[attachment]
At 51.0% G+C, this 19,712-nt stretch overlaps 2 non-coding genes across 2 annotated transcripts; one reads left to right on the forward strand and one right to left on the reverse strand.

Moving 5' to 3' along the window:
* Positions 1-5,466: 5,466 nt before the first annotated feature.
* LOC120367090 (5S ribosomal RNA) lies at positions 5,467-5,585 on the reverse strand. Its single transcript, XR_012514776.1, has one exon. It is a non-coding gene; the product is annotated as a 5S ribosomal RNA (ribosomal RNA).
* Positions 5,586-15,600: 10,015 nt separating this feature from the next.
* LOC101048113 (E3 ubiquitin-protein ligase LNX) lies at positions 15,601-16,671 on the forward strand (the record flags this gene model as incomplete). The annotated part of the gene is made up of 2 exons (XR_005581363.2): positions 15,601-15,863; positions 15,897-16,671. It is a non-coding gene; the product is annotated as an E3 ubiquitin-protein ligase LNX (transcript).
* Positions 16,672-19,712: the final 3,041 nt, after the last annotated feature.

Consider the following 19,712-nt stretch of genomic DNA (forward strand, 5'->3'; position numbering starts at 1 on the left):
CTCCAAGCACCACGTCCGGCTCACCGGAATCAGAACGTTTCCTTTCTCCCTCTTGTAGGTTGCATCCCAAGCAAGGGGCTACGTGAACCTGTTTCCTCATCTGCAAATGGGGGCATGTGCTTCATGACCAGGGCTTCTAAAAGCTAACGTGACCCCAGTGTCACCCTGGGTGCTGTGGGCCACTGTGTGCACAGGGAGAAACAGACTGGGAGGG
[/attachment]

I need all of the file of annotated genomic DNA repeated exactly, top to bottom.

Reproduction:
At 51.0% G+C, this 19,712-nt stretch overlaps 2 non-coding genes across 2 annotated transcripts; one reads left to right on the forward strand and one right to left on the reverse strand.

Moving 5' to 3' along the window:
* Positions 1-5,466: 5,466 nt before the first annotated feature.
* LOC120367090 (5S ribosomal RNA) lies at positions 5,467-5,585 on the reverse strand. Its single transcript, XR_012514776.1, has one exon. It is a non-coding gene; the product is annotated as a 5S ribosomal RNA (ribosomal RNA).
* Positions 5,586-15,600: 10,015 nt separating this feature from the next.
* LOC101048113 (E3 ubiquitin-protein ligase LNX) lies at positions 15,601-16,671 on the forward strand (the record flags this gene model as incomplete). The annotated part of the gene is made up of 2 exons (XR_005581363.2): positions 15,601-15,863; positions 15,897-16,671. It is a non-coding gene; the product is annotated as an E3 ubiquitin-protein ligase LNX (transcript).
* Positions 16,672-19,712: the final 3,041 nt, after the last annotated feature.

Consider the following 19,712-nt stretch of genomic DNA (forward strand, 5'->3'; position numbering starts at 1 on the left):
CTCCAAGCACCACGTCCGGCTCACCGGAATCAGAACGTTTCCTTTCTCCCTCTTGTAGGTTGCATCCCAAGCAAGGGGCTACGTGAACCTGTTTCCTCATCTGCAAATGGGGGCATGTGCTTCATGACCAGGGCTTCTAAAAGCTAACGTGACCCCAGTGTCACCCTGGGTGCTGTGGGCCACTGTGTGCACAGGGAGAAACAGACTGGGAGGG